Studies in Canada have provided strong evidence that environmental factors act at a population level to influence the unusual geographical distribution of Multiple Sclerosis (MS).

However, the available data accommodate more than one type of environmental effect. Migration studies show that changes to early environment can greatly affect risk, and there are recent indications that risk can be altered in situ.

The rising incidence rates of MS in Canada implied by longitudinal increases in sex ratio place this effect in temporal context and narrow the candidates for mediating the effect of environment.

Similarly, geographical patterns in Australia imply that modifiable environmental factors hold the key to preventing some 80% of cases.

Genetic epidemiology provides overwhelming evidence that genetic background has an important complementary role. If genetic factors are held constant, the environment sets the disease threshold.

Although these could be independent additive risk factors, it seems more likely that susceptibility is mediated by direct interactions between the environment and genes.


Campath 1-H Treatment In Patients With Aggressive Relapsing/Remitting Multiple Sclerosis

Hirst CL, Pace A, Pickersgill TP, Jones R, McLean BN, Zajicek JP, Scolding NJ, Robertson NP
J Neurol 2008 Feb;255(2):231-8
University Hospital of Wales, Dept. of Neurology, Heath Park, Cardiff, CF14 4XN, UK
PMID# 18283404

Campath 1-H (Alemtuzumab) is a humanized MonoClonal AntiBody which targets the CD52 Antigen.

A low molecular weight glycoprotein present on the surface of most Lymphocyte lineages, causing Complement mediated lysis and rapid and prolonged T-Lymphocyte depletion.

Following encouraging initial data from other centres we report our open label experience of using Campath 1-H as a treatment in aggressive Relapsing Multiple Sclerosis:

In a consecutive series of 39 highly selected patients treated across three regional centres and followed for a mean of 1.89 years.

The mean annualized relapse rate fell from 2.48 pre treatment to 0.19 post treatment with 29% of documented relapses observed in the 12 weeks following initial infusion.

Mean change in EDSS was -0.36 overall and -0.15 in those patients completing >/=1 year of follow- up.

Eighty-three per cent of patients had stable or improved disability following treatment. Infusion related side effects were common including rash, headache and pyrexia but were usually mild and self limiting.

Transient worsening of pre-existing Neurological deficits during infusion was observed in 3 patients.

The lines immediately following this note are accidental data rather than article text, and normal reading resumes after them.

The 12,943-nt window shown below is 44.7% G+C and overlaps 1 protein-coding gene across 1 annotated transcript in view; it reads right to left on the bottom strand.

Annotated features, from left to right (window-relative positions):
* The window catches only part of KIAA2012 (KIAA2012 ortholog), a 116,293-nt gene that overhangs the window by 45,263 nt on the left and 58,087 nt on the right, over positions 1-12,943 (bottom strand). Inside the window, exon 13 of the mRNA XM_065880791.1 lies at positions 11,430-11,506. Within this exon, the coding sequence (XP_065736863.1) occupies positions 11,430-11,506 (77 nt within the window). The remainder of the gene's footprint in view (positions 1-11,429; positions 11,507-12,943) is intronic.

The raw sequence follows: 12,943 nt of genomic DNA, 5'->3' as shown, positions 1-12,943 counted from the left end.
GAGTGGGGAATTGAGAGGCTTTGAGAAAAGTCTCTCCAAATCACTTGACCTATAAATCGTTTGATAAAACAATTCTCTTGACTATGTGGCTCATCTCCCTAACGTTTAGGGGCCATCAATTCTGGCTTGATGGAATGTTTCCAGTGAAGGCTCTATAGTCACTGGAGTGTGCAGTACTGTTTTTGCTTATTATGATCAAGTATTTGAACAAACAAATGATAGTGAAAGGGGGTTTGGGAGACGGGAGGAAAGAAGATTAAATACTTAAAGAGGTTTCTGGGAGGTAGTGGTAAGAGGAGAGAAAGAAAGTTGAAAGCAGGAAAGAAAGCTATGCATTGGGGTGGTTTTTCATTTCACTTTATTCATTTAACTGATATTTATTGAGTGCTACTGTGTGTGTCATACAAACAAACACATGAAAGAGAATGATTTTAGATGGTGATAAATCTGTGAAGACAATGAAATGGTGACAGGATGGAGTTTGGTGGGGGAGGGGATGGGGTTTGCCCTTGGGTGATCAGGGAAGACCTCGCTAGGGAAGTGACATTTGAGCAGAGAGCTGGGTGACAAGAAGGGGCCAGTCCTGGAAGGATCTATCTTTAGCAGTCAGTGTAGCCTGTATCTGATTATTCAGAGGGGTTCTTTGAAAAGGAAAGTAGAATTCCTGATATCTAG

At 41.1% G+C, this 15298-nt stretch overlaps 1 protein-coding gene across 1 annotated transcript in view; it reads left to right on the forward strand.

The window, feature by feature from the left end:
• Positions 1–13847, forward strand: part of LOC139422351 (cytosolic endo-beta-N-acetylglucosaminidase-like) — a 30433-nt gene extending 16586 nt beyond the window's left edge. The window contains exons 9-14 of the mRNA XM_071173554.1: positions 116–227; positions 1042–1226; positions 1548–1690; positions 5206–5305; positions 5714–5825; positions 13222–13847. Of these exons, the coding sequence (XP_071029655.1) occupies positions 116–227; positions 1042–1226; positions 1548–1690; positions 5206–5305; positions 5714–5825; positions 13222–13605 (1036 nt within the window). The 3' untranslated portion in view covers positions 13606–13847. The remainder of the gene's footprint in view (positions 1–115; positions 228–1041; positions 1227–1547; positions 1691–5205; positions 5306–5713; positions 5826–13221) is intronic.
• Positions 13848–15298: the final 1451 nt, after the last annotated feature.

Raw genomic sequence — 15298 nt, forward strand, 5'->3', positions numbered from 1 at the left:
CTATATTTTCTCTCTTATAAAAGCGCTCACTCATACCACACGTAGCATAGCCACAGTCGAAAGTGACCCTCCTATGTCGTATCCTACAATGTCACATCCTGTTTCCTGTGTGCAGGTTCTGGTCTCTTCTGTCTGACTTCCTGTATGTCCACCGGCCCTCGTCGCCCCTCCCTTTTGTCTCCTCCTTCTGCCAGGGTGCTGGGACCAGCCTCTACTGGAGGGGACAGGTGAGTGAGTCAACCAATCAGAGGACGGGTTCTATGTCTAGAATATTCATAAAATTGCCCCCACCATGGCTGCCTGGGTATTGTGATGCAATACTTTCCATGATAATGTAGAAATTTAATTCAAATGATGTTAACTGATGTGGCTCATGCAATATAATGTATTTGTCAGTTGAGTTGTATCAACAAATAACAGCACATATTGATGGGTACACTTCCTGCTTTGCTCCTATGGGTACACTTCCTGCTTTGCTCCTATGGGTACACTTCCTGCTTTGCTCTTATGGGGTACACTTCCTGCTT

12 patients developed biochemical evidence of Autoimmune Dysfunction, 2 patients developed Thyroid Disease and 1 patient Autoimmune skin disease.

We conclude that relapse rates fall following Campath 1-H. While side effects were common these were normally self limiting or easily managed, suggesting Campath 1-H may be of use in the treatment of very active Relapsing/Remitting Multiple Sclerosis.


Proteomic Analysis Of Active Multiple Sclerosis Lesions Reveals Therapeutic Targets

Han MH, Hwang SI, Roy DB, Lundgren DH, Price JV, Ousman SS, Fernald GH, Gerlitz B, Robinson WH, Baranzini SE, Grinnell BW, Raine CS, Sobel RA, Han DK, Steinman L
Nature 2008 Feb 28;451(7182):1076-81
Stanford University School of Medicine, Department of Neurology and Neurological Sciences, Stanford, California 94305, USA
PMID# 18278032

Understanding the neuropathology of Multiple Sclerosis (MS) is essential for improved therapies. Therefore, identification of targets specific to pathological types of MS may have therapeutic benefits.

Here we identify, by laser-capture microdissection and proteomics, proteins unique to three major types of MS lesions: acute plaque, chronic active plaque and chronic plaque.

Comparative proteomic profiles identified tissue factor and protein C inhibitor within chronic active plaque samples, suggesting dysregulation of molecules associated with coagulation.

In vivo administration of hirudin or recombinant activated protein C reduced disease severity in Experimental Autoimmune Encephalomyelitis and suppressed Th1 and Th17 Cytokines in Astrocytes and Immune cells.